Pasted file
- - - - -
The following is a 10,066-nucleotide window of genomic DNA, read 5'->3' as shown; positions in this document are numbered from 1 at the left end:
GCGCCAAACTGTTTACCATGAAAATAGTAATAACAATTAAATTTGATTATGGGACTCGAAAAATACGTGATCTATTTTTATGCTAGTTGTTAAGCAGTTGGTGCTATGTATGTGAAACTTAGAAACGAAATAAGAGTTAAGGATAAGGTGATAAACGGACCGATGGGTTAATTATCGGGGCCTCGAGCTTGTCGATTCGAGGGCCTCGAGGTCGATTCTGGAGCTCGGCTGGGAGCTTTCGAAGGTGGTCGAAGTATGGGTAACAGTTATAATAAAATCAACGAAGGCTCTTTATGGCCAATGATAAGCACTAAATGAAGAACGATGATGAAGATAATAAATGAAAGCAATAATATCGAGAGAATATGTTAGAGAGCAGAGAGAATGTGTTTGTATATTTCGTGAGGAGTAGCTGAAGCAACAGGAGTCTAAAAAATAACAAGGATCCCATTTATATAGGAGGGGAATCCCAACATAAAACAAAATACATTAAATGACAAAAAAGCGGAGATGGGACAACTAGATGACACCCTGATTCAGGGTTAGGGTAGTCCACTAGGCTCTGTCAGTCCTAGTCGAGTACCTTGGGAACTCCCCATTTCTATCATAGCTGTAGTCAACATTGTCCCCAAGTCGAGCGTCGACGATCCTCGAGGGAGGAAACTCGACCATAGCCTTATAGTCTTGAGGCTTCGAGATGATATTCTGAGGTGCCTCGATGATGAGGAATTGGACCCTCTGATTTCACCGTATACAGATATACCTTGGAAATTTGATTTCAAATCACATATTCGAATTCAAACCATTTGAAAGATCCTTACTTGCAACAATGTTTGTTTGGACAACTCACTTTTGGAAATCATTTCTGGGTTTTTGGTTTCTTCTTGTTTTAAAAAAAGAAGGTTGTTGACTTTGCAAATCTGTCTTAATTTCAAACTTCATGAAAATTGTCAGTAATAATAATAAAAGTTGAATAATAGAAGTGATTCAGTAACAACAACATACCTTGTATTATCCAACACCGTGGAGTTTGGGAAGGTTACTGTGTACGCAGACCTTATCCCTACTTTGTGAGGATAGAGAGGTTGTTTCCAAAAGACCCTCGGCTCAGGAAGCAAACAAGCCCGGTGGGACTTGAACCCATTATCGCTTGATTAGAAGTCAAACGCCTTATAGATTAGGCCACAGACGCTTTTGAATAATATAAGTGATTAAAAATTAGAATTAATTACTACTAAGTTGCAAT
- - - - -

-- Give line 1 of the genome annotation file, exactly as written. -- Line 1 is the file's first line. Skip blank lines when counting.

The following is a 10,066-nucleotide window of genomic DNA, read 5'->3' as shown; positions in this document are numbered from 1 at the left end: